Joseph Telushkin, named by Talk magazine as one of the 50 best speakers in the United States, is the author of Jewish Literacy: The Most Important Things to Know About the Jewish Religion, Its People and Its History. The most widely selling book on Judaism of the past two decades, Jewish Literacy has been hailed by leading figures in all the major movements of Judaism, and has been published in a third edition (June, 2008).
In 2006, Bell Tower/Crown published the first volume of his monumental work, A Code of Jewish Ethics: You Shall be Holy, a comprehensive presentation of Jewish teachings on the vital topic of personal character and integrity. Richard Joel, president of Yeshiva University, called the book, “a gift to humankind,” and Rabbi David Wolpe hailed it “as a remarkable guide to goodness.” In 2007, A Code of Jewish Ethics won the National Jewish Book Award as the Jewish book of the year. Volume 2 of the Code, subtitled, “Love Your Neighbor as Yourself” was published in 2009 to great acclaim.
In September, 2010, Telushkin published Hillel: If Not Now, When? A biography of the great talmudic sage that makes the argument as to why Hillel should emerge as the great rabbinic figure of the 21st century. The book discussed in detail Hillel’s open and encouraging attitude to non-Jews interested in Judaism and in converting. Telushkin is currently writing a study of the life and impact of the Lubavitcher Rebbe.
Rabbi Telushkin’s earlier book, Words that Hurt, Words that Heal became the motivating force behind Senators Joseph Lieberman and Connie Mack’s 1996 Senate Resolution # 151 to establish a “National Speak No Evil Day” throughout the United States.
He has also written Jewish Humor: What the Best Jewish Jokes Say About the Jews. Larry Gelbart, author of Mash and Tootsie said that “I don’t know if Jews are really the chosen people, but I think Joseph Telushkin’s book makes a strong argument that we’re the funniest.” Telushkin is also co-author with Dennis Prager of one of the most influential Jewish books published in the last thirty-five years, The Nine Questions People Ask About Judaism, hailed by Herman Wouk as “the intelligent skeptic’s guide to Judaism.”
In 1997, his novel, An Eye for an Eye, became the basis for four episodes of David Kelley’s Emmy Award-winning ABC TV series, The Practice, and he co-write (with Allen Estrin) three additional episodes of the program. Telushkin was the co-writer with David Brandes and the Associate Producer of the 1991 film, The Quarrel. The film, an American Playhouse production, and the winner of the Santa Barbara Film Festival, was released theatrically throughout the United States.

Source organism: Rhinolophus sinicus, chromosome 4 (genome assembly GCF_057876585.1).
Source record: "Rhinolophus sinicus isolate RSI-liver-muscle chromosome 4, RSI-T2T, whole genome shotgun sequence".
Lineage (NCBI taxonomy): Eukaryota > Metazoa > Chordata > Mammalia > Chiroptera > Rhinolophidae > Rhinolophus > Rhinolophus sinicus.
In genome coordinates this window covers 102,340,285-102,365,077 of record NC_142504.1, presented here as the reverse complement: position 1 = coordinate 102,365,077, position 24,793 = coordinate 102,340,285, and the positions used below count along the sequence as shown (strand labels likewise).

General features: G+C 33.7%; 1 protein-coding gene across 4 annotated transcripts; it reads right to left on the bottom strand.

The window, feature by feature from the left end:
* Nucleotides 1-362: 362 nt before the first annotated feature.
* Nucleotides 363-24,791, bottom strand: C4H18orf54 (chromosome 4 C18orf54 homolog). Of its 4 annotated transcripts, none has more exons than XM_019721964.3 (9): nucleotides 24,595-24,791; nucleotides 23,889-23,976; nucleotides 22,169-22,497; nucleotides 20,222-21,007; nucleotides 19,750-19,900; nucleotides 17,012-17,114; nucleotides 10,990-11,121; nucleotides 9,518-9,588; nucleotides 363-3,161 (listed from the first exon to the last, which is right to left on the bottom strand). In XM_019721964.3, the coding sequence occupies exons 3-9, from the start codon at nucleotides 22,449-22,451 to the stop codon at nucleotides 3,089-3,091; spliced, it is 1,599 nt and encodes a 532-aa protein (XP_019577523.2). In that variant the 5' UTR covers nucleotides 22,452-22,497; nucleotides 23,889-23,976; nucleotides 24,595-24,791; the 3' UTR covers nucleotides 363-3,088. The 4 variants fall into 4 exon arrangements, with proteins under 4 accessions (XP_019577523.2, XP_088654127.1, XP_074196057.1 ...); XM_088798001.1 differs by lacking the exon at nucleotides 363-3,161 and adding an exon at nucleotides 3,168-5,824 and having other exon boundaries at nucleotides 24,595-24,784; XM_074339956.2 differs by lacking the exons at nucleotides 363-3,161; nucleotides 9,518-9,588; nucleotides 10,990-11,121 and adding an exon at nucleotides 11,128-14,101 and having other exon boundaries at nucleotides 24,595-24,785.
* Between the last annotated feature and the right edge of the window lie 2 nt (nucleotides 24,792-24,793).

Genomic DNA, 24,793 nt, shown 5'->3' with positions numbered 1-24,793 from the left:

Rabbi Telushkin was ordained at Yeshiva University in New York, and pursued graduate studies in Jewish history at Columbia University. He resides in New York City with his wife, Dvorah Menashe Telushkin, and they have four children. Telushkin lectures throughout the United States, serves as a Senior Associate of CLAL, and on the Board of Directors of the Jewish Book Council.
By Rabbi Benjamin Blech
Over the course of many years writing for Aish.com, Rabbi Blech commented on a wide range of topics – from movies to Bernie Madoff to Tiger Woods to the killing of Osama bin Laden – as well as a host of other major and minor noteworthy events. What connects these essays is nothing less than Judaism. And that’s because for me Judaism means looking at the entire world through the lens of a divinely ordained perspective known as the Torah. Judaism isn’t just a religion that teaches us how to relate to God. It’s a way of life that is meant to make us wiser, more contented and better people. This collection of essays explores how viewing the world from a spiritual perspective can uncover new avenues of understanding and elevate our daily lives.
The Archenemy of Happiness
“I used to think that the main goal of American business was to make people happy. Create new products so consumers have a better quality of life. Add new bells and whistles to existing technologies to offer a more satisfying experience to the users.
I thought happiness was the objective. But the truth is just the opposite: billions of dollars are spent to figure out how to make us feel unhappy. And unless we understand the secret motivation behind the desire of marketers to make us feel discontented with what we have, we are going to fall victim to a never ending cycle of unhappiness.”
“The Secret” Revealed
“Thinking positively is always the first step to success. Should we ardently wish for things that we want? Of course! Hope fills us with conviction that our dreams are attainable. Desire serves as spur to our initiative. If it is not a magnet, it is at the least a supreme motivator. We should believe in the possibility of acquiring our heart’s desires. But that’s far from saying that there is a universal and unequivocal law that turns every one of our wishes into God’s command.
Judaism always understood that the answer to some of our most profound desires may still be “No.” Not every wish deserves to be granted. And even more to the point, not every wish ought to be fulfilled. George Bernard Shaw understood it when he pointed out that “There are two great tragedies in life. One is not having your prayers answered; the other very often is the reverse.” Jewish prayer asks of God, “And fulfill the requests of our heart for good” – only if what we ask for is truly in our best interest from the Divine perspective.”
His book Taking Stock: A Spiritual Guide To Rising Above Life’s Financial Ups and Downs was featured in a full page article in the Sunday New York Times and one of his recent works, If God is Good, Why Is The World So Bad? has been translated into Indonesian where it has had a powerful reception in the wake of the country’s tsunami, as well as into Portuguese.